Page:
- A senior adviser to Hillary Clinton’s 2008 presidential campaign accused of sexually harassing a young aide was kept on the team at Clinton’s request, The New York Times reported Friday.
- Burns Strider, who was Clinton’s faith adviser, was later fired from his position at Correct the Record, an independent pro-Clinton group, over accusations of harassment, the report says.
A senior adviser to Hillary Clinton’s 2008 presidential campaign accused of sexually harassing a young aide was kept on the team at Clinton’s request, The New York Times reported Friday, citing four sources with knowledge of the situation.
The Times report says Clinton’s campaign manager recommended the adviser, Burns Strider, be removed but that Strider instead underwent counseling and received reduced pay for several weeks. The young woman was moved to a different position.
Strider, a faith adviser to Clinton who founded the Christian lobbying group American Values Network, sent Clinton daily scriptures for several months during her first presidential bid, the report says.
In 2013, he was selected to lead Correct the Record, an independent pro-Clinton group. He was fired several months later after allegations that he sexually harassed a young female staffer there, The Times reported, citing three people close to the group’s management.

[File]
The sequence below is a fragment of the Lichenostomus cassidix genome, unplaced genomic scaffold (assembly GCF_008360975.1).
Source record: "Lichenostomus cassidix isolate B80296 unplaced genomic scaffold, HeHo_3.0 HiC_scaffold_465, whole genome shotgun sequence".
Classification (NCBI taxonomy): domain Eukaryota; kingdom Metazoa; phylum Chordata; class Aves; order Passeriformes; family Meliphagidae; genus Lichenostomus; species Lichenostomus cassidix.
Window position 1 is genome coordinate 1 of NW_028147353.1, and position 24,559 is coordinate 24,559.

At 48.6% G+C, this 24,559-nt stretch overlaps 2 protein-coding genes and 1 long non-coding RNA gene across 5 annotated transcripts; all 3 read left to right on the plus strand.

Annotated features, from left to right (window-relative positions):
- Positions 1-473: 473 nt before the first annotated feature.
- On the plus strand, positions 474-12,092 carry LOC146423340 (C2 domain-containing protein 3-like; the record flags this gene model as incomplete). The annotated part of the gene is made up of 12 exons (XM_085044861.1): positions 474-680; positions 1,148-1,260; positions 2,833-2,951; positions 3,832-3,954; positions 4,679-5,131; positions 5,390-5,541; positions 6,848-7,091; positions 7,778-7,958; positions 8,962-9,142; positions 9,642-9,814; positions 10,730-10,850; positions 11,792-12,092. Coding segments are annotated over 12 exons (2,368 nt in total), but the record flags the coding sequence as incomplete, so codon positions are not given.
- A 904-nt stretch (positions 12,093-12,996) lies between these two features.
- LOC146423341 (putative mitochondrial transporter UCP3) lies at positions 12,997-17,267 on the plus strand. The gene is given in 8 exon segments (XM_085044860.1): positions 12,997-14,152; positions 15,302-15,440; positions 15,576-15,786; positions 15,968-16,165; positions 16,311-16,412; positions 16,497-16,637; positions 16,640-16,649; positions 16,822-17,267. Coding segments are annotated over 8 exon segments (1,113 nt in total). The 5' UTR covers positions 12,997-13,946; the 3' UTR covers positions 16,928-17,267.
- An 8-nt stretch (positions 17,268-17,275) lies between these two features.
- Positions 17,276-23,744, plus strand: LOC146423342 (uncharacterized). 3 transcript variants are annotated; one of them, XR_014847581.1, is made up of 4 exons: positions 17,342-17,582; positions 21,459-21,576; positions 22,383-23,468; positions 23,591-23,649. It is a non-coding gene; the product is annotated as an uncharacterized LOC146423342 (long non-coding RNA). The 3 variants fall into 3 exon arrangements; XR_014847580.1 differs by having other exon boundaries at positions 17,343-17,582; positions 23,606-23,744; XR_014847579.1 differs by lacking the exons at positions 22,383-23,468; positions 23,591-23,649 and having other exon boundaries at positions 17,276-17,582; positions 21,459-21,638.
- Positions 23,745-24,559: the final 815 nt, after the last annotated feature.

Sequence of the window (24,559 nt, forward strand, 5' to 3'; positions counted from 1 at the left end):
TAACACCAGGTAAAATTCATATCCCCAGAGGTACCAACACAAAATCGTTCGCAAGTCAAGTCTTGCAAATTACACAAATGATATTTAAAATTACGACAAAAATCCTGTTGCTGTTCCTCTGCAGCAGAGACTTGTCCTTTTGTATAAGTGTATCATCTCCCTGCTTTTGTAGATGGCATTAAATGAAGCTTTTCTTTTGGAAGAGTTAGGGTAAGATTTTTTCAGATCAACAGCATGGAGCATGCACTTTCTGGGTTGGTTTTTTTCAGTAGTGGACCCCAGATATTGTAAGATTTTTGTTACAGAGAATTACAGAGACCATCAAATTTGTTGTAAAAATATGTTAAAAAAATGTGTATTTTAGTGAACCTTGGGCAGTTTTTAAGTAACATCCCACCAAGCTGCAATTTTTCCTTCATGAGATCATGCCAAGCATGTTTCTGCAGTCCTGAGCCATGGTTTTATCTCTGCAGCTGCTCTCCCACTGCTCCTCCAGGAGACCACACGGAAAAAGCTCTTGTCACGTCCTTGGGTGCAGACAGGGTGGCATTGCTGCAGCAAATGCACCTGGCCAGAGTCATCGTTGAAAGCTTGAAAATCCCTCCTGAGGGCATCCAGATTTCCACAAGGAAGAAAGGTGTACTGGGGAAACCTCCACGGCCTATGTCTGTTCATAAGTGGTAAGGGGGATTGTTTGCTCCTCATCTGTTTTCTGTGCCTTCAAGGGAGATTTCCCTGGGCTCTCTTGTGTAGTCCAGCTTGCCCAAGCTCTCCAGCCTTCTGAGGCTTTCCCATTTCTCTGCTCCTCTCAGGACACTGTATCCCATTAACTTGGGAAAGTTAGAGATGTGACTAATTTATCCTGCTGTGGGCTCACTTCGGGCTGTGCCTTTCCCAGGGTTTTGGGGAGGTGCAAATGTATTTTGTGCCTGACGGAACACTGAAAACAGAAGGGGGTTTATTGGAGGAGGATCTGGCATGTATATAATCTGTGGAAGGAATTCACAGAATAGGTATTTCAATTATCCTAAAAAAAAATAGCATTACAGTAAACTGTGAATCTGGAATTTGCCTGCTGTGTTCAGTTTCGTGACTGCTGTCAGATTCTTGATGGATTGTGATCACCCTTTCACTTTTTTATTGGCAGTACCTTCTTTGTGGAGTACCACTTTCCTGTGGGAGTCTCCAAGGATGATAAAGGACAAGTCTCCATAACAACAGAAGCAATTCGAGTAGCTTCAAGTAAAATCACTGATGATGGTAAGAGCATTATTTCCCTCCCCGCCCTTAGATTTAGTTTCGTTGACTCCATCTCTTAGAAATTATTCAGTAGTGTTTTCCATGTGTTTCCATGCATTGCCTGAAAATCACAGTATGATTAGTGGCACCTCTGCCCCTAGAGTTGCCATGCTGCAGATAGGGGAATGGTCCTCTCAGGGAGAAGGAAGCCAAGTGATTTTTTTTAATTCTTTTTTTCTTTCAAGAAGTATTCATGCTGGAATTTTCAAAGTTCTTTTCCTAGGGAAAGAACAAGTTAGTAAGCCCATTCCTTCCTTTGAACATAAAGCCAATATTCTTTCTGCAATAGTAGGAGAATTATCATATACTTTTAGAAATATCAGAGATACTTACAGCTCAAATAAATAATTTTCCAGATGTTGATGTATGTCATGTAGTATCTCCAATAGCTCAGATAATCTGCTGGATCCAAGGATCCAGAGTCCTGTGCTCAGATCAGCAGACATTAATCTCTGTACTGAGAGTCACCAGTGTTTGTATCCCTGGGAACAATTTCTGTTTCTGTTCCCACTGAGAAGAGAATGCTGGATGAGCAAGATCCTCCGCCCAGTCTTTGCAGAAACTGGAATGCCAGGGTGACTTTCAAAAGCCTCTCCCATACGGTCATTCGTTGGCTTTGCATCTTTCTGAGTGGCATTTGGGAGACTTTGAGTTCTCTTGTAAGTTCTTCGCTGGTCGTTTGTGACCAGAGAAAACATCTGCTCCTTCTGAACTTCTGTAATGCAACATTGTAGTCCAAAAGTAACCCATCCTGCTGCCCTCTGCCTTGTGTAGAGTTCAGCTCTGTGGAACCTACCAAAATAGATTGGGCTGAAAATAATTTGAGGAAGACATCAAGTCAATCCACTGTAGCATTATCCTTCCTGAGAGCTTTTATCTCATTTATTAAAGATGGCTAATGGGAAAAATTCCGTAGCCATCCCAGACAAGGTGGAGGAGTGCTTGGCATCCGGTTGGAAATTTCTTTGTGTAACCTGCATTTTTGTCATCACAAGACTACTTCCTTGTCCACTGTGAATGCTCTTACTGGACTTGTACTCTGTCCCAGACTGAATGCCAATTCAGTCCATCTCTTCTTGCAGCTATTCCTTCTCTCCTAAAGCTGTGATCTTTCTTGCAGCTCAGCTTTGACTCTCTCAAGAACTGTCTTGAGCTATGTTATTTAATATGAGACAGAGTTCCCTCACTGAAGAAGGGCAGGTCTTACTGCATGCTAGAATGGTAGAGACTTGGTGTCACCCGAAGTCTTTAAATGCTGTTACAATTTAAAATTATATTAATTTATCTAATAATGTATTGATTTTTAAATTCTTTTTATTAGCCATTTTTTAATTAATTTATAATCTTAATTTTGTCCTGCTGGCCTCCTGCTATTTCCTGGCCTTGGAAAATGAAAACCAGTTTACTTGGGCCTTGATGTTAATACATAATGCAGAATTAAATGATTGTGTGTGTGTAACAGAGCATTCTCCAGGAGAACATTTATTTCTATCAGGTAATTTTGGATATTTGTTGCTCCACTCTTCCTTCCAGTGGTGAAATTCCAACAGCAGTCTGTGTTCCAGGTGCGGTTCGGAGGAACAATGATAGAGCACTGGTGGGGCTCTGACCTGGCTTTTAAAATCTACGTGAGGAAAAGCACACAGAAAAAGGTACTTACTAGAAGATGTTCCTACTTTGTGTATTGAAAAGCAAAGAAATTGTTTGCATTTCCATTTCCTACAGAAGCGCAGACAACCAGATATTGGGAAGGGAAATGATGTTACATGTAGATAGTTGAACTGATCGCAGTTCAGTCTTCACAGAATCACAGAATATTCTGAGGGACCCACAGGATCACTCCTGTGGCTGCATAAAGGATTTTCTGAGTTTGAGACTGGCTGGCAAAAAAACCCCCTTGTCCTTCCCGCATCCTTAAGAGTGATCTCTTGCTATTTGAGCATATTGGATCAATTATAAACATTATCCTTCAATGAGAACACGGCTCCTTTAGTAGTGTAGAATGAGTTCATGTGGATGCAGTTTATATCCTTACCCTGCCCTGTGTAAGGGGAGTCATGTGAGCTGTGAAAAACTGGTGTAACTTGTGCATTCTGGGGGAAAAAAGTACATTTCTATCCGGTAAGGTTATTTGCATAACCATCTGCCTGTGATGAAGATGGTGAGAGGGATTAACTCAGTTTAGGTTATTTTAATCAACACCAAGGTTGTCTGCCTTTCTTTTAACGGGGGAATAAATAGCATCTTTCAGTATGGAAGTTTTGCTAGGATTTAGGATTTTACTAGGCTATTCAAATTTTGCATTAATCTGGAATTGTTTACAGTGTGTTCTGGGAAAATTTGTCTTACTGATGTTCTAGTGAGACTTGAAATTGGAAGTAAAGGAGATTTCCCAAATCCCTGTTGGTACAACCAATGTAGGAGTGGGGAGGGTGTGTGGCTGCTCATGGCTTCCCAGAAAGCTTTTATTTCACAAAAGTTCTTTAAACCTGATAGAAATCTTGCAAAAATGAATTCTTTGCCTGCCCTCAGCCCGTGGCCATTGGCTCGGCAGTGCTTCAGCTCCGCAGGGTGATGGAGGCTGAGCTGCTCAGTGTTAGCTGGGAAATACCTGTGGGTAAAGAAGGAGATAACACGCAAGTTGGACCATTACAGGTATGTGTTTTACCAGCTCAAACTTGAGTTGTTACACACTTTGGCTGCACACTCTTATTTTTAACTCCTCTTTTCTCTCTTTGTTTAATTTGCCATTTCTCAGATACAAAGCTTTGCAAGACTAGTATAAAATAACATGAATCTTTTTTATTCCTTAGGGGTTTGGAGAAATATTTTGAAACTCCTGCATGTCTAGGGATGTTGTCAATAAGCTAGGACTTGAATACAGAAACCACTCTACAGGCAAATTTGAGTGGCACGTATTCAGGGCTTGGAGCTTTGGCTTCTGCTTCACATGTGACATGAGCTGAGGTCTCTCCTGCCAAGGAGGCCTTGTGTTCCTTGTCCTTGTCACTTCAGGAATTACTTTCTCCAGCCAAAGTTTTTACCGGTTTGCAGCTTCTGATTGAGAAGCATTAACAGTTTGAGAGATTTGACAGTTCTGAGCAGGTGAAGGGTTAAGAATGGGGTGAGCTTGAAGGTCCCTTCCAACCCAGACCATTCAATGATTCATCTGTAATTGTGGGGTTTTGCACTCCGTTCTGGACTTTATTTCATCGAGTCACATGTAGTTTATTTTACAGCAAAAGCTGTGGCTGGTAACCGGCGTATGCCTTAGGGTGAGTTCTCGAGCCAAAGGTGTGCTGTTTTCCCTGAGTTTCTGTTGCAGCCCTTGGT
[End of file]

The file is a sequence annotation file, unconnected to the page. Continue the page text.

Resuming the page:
In a statement to The Times, Clinton’s legal representatives did not deny the harassment allegations or reporting that Clinton rejected the advice of her campaign manager.
“To ensure a safe working environment, the campaign had a process to address complaints of misconduct or harassment. When matters arose, they were reviewed in accordance with these policies, and appropriate action was taken,” the statement said. “This complaint was no exception.”
The Times said former Clinton associates had been reluctant to discuss the allegations and the campaign’s reaction but were doing so now in the wake of the #MeToo movement, which seeks to expose widespread sexual misconduct in powerful industries.
Clinton has been heavily criticised for her past relationship with Harvey Weinstein, the film mogul who donated millions of dollars to Democratic organisations, including Clinton’s campaign, and was the subject of several prominent news reports last year detailing accusations of sexual harassment and assault spanning decades.
Clinton said in October that she was “shocked and appalled” by the allegations against Weinstein, whom she has known for decades.
The Times reported last year that both the actress and writer Lena Dunham and the Vanity Fair editor Tina Brown had warned members of Clinton’s 2016 presidential campaign about her association with Weinstein. The campaign denied that it had received warnings about Weinstein.
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